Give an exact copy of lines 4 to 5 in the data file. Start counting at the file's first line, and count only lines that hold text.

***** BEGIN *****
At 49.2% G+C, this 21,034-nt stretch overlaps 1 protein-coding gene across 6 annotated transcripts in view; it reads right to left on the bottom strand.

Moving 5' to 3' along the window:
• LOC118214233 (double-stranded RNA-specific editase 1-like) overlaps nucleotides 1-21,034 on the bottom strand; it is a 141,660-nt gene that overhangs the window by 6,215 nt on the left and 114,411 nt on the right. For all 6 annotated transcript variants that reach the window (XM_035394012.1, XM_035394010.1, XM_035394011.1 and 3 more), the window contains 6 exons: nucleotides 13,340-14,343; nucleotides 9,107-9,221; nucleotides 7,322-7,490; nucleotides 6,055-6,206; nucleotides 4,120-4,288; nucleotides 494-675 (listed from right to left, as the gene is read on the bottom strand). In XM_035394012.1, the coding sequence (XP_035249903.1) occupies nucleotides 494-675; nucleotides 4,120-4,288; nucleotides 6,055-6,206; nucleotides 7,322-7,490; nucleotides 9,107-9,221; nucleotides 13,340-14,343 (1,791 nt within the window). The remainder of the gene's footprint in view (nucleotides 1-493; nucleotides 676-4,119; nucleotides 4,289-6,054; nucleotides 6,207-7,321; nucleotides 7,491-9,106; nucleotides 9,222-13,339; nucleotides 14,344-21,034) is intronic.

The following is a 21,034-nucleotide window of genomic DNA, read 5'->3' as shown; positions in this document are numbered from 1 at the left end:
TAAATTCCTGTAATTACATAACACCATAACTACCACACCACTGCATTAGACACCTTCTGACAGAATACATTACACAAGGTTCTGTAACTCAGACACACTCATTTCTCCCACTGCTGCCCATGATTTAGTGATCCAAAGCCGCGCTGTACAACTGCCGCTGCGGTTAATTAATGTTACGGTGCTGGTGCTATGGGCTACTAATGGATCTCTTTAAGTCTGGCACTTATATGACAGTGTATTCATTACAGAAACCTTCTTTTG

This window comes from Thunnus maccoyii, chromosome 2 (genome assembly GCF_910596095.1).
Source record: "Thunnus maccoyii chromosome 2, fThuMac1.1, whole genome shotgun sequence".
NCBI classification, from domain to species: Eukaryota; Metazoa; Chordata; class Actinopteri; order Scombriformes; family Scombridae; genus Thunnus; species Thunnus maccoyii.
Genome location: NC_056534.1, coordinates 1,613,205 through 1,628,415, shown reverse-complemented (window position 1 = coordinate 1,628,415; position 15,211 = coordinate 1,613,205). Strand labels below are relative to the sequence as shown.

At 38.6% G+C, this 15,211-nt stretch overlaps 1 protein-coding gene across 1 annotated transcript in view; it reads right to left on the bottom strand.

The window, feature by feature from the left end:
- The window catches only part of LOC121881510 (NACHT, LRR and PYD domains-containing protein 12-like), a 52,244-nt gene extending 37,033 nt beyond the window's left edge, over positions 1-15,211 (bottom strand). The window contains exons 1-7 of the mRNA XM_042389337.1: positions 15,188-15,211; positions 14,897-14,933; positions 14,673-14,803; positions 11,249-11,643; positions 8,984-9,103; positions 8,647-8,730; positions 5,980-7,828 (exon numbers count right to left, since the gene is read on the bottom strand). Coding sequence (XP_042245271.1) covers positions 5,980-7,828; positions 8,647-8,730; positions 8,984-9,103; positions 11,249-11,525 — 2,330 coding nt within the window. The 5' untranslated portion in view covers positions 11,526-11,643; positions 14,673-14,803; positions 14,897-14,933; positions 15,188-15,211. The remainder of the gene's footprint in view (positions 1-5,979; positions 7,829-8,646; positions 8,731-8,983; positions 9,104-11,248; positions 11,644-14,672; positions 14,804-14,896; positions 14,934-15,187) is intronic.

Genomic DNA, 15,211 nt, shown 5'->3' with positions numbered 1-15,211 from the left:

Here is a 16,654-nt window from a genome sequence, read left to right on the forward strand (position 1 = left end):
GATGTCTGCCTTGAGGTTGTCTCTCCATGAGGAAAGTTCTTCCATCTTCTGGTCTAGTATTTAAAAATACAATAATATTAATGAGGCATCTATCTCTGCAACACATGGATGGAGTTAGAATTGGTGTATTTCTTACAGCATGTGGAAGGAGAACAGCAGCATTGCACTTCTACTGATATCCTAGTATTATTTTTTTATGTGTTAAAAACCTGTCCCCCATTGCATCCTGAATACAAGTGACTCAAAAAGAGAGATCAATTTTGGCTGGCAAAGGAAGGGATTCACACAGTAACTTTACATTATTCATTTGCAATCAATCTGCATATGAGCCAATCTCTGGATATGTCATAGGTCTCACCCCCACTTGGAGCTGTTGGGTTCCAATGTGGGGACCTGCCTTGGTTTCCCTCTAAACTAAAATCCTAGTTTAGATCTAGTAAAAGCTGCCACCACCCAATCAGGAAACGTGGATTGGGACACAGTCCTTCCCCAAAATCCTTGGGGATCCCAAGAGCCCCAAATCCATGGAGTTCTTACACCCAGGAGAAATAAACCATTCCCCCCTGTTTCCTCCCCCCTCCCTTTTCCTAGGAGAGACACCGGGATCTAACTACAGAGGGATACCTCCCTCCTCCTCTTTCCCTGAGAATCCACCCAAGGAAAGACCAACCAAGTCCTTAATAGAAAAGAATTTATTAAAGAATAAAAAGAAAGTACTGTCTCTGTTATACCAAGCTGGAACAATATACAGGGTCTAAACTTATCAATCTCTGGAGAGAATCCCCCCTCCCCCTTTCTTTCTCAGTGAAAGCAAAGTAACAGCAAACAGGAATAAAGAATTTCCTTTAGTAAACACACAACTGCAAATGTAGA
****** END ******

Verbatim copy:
The following is a 21,034-nucleotide window of genomic DNA, read 5'->3' as shown; positions in this document are numbered from 1 at the left end:
TAAATTCCTGTAATTACATAACACCATAACTACCACACCACTGCATTAGACACCTTCTGACAGAATACATTACACAAGGTTCTGTAACTCAGACACACTCATTTCTCCCACTGCTGCCCATGATTTAGTGATCCAAAGCCGCGCTGTACAACTGCCGCTGCGGTTAATTAATGTTACGGTGCTGGTGCTATGGGCTACTAATGGATCTCTTTAAGTCTGGCACTTATATGACAGTGTATTCATTACAGAAACCTTCTTTTG